Romney Repeats Favorite Obama Conspiracy Theories

<a href="http://www.flickr.com/photos/24730945@N03/5891702773/sizes/m/in/photostream/">Macomb Paynes</a>/Flickr

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I’m not even sure if I understand the attacks on the Obama administration’s energy and environmental policies from Mitt Romney at a speech in Chicago on Monday (via TPM). First, there was this line, which is an oft-repeated fallacy among Republicans:

And the government would have banned Thomas Edison’s light bulb. Oh yeah, Obama’s regulators actually did just that.

The Obama administration did no such thing. The Department of Energy is merely following through with the phase-out of inefficient bulbs under new standards set as part of the 2007 Energy Independence and Security Act. It doesn’t “ban” Edison’s incandescent bulbs—it only requires that they be as energy-efficient as alternatives now on the market. Oh, and it was President George W. Bush who signed that bill into law. But Republicans have been flogging the bulb issue for three years, so I’m not surprised that Romney brought it up.

It’s this later line from Romney’s speech I find rather confusing:

President Obama hopes to erase his record with a speech. In a recent address, he said that, “We are inventors. We are builders. We are makers of things. We are Thomas Edison. We are the Wright Brothers. We are Bill Gates. We are Steve Jobs.”

The reality is that, under President Obama’s administration, these pioneers would have found it much more difficult, if not impossible, to innovate, invent, and create.

Under Dodd-Frank, they would have struggled to get loans from their community banks.

A regulator would have shut down the Wright Brothers for their “dust pollution.”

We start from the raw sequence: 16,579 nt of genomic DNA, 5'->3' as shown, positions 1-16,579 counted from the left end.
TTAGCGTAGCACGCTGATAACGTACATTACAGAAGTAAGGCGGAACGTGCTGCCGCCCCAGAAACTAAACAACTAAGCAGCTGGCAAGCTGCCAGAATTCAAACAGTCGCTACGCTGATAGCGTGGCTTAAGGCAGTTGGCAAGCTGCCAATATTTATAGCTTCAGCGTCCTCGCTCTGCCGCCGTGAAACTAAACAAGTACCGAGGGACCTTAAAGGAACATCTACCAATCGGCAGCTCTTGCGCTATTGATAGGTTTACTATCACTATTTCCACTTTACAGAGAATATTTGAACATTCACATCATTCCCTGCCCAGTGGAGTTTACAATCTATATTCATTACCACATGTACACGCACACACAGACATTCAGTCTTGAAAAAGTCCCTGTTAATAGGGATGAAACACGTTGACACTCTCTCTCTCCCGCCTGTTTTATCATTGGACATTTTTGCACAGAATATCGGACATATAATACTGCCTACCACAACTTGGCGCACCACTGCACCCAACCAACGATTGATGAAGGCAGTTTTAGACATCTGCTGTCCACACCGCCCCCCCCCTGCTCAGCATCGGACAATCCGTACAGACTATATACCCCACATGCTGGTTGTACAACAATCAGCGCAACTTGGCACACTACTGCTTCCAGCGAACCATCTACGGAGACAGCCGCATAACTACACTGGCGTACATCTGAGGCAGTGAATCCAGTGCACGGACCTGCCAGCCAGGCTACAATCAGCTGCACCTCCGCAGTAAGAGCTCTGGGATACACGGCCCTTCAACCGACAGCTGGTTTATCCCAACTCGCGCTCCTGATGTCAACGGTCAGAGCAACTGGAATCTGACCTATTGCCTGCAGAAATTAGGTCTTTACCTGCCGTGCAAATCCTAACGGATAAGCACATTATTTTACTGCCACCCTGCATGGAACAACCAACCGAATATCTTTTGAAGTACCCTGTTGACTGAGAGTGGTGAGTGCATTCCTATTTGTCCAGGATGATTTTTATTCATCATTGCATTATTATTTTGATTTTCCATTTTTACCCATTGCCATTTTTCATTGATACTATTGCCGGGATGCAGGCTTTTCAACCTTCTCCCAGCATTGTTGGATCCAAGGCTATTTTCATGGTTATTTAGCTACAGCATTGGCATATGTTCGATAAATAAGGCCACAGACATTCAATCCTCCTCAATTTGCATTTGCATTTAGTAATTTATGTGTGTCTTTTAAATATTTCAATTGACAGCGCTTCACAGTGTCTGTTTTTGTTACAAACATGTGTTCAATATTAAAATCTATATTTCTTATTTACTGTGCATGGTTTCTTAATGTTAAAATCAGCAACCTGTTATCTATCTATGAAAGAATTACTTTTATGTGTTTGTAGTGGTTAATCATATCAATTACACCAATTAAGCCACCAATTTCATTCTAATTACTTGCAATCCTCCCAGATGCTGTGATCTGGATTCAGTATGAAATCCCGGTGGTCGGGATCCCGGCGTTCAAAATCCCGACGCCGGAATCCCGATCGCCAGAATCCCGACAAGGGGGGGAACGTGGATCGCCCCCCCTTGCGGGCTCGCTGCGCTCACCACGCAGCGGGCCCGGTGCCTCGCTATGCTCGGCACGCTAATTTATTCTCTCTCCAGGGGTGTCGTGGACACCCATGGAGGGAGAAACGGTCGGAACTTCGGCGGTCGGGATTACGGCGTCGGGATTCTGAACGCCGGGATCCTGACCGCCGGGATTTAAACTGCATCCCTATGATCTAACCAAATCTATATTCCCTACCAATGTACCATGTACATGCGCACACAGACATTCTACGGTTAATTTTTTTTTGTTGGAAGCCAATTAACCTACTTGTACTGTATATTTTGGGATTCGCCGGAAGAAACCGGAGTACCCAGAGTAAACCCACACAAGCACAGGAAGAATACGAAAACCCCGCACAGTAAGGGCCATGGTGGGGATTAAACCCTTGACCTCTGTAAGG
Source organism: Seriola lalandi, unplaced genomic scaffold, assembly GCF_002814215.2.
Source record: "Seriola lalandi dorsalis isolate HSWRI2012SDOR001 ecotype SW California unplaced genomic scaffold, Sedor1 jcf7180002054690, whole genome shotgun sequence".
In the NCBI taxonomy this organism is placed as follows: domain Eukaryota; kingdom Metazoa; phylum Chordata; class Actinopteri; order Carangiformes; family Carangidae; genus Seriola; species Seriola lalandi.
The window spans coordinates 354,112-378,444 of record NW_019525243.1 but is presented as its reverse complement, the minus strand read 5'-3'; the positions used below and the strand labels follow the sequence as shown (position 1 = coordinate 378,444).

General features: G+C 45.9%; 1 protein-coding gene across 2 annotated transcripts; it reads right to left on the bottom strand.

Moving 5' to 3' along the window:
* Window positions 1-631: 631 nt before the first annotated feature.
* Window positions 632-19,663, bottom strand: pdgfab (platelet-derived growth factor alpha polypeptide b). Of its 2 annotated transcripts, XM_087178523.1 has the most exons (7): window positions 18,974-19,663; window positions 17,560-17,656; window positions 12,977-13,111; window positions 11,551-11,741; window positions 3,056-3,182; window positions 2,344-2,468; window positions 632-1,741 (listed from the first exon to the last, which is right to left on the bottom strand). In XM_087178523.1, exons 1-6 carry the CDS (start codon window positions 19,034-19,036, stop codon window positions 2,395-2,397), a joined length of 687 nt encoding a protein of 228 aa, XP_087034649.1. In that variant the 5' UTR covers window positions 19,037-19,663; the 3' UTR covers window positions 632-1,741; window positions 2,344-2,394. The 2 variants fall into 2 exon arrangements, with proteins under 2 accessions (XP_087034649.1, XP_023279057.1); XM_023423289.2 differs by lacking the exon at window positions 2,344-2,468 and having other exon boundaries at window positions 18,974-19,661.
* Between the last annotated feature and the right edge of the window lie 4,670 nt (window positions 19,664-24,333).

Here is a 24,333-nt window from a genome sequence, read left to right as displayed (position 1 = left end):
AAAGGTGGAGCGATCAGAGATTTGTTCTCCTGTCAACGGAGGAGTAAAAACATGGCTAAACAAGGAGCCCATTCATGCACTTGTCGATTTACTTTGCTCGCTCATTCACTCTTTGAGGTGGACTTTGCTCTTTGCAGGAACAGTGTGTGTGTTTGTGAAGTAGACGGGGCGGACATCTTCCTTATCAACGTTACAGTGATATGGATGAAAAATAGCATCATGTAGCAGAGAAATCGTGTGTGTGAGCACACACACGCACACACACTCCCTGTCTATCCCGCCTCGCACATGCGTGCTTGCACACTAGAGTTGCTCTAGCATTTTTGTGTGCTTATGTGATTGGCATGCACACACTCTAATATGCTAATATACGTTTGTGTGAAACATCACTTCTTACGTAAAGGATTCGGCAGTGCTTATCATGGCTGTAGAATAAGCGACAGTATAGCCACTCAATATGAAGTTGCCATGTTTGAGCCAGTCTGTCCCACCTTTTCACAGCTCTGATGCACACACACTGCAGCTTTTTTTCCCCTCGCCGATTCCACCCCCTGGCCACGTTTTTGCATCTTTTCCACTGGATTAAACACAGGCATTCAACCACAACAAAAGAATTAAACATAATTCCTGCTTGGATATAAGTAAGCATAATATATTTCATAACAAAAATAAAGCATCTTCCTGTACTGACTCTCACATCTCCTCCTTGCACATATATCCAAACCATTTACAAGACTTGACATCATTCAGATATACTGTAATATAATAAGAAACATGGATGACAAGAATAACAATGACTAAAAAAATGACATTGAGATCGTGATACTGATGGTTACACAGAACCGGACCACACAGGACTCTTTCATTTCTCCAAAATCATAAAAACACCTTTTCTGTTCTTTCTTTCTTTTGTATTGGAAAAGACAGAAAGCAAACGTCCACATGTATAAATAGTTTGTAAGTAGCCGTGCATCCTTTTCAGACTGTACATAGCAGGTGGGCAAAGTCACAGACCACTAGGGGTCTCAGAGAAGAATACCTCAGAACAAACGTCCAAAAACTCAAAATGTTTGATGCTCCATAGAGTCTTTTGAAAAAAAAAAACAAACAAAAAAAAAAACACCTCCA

The last line repeats the false allegation that the Obama EPA is regulating dust. It’s not. Nor does it plan to any time soon. But what does that have to do with the Wright brothers? Is he referring to “crop dusters,” the small planes used on farms? If so, he really must have no idea what they are, because the “dust” that he refers to is usually pesticides or fertilizers, not actual dust. I’ll take this as an indication that Romney has never been to an actual farm.

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Fact:

In-depth journalism that investigates the powerful takes real money and is so damn important right now.But it doesn’t take a Mother Jones investigation to know that billionaires and corporations will never fund the type of reporting (like they do politicians) we do that exists to help bring about change. Instead, our mission-driven journalism is made possible by people power, and has been for 46 years now since our founding as a non-profit.

In “TITLE TK” Monica Bauerlein writes about the perilous moment we’re in, and why it’s so important that we raise $325,000 by the time November’s midterms are decided so we can be ready to throw everything we have at the big issues facing the nation no matter what happens. Please help MoJo’s people-powered journalism with a donation today.

$400,000 to go!

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